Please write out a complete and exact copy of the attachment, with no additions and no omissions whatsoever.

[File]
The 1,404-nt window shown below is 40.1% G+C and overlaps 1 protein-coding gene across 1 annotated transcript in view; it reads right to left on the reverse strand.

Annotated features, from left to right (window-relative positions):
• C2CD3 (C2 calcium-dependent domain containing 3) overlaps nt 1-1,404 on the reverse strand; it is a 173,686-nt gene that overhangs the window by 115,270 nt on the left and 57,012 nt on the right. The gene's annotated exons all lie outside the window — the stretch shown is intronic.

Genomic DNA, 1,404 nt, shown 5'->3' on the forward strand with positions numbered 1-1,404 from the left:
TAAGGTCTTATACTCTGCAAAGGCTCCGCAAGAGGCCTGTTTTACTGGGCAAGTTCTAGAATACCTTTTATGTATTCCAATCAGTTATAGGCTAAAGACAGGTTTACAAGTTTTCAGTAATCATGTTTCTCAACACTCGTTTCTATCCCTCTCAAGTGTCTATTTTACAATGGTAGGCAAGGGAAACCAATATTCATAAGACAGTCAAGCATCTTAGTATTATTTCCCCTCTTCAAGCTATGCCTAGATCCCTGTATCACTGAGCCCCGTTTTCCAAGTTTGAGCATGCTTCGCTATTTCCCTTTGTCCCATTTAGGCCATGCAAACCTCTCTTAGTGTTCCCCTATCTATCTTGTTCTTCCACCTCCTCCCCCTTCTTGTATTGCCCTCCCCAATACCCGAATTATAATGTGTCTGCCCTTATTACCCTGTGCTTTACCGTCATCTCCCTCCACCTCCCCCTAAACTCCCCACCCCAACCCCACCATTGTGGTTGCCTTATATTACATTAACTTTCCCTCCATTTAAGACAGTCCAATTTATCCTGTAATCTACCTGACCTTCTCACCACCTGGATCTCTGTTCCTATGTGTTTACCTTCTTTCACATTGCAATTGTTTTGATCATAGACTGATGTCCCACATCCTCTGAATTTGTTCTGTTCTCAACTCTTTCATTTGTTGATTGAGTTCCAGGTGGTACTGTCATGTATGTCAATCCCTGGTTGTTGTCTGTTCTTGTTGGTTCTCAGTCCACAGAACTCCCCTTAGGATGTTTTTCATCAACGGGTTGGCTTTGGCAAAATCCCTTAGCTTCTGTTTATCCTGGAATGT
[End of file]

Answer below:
The 1,404-nt window shown below is 40.1% G+C and overlaps 1 protein-coding gene across 1 annotated transcript in view; it reads right to left on the reverse strand.

Annotated features, from left to right (window-relative positions):
• C2CD3 (C2 calcium-dependent domain containing 3) overlaps nt 1-1,404 on the reverse strand; it is a 173,686-nt gene that overhangs the window by 115,270 nt on the left and 57,012 nt on the right. The gene's annotated exons all lie outside the window — the stretch shown is intronic.

Genomic DNA, 1,404 nt, shown 5'->3' on the forward strand with positions numbered 1-1,404 from the left:
TAAGGTCTTATACTCTGCAAAGGCTCCGCAAGAGGCCTGTTTTACTGGGCAAGTTCTAGAATACCTTTTATGTATTCCAATCAGTTATAGGCTAAAGACAGGTTTACAAGTTTTCAGTAATCATGTTTCTCAACACTCGTTTCTATCCCTCTCAAGTGTCTATTTTACAATGGTAGGCAAGGGAAACCAATATTCATAAGACAGTCAAGCATCTTAGTATTATTTCCCCTCTTCAAGCTATGCCTAGATCCCTGTATCACTGAGCCCCGTTTTCCAAGTTTGAGCATGCTTCGCTATTTCCCTTTGTCCCATTTAGGCCATGCAAACCTCTCTTAGTGTTCCCCTATCTATCTTGTTCTTCCACCTCCTCCCCCTTCTTGTATTGCCCTCCCCAATACCCGAATTATAATGTGTCTGCCCTTATTACCCTGTGCTTTACCGTCATCTCCCTCCACCTCCCCCTAAACTCCCCACCCCAACCCCACCATTGTGGTTGCCTTATATTACATTAACTTTCCCTCCATTTAAGACAGTCCAATTTATCCTGTAATCTACCTGACCTTCTCACCACCTGGATCTCTGTTCCTATGTGTTTACCTTCTTTCACATTGCAATTGTTTTGATCATAGACTGATGTCCCACATCCTCTGAATTTGTTCTGTTCTCAACTCTTTCATTTGTTGATTGAGTTCCAGGTGGTACTGTCATGTATGTCAATCCCTGGTTGTTGTCTGTTCTTGTTGGTTCTCAGTCCACAGAACTCCCCTTAGGATGTTTTTCATCAACGGGTTGGCTTTGGCAAAATCCCTTAGCTTCTGTTTATCCTGGAATGT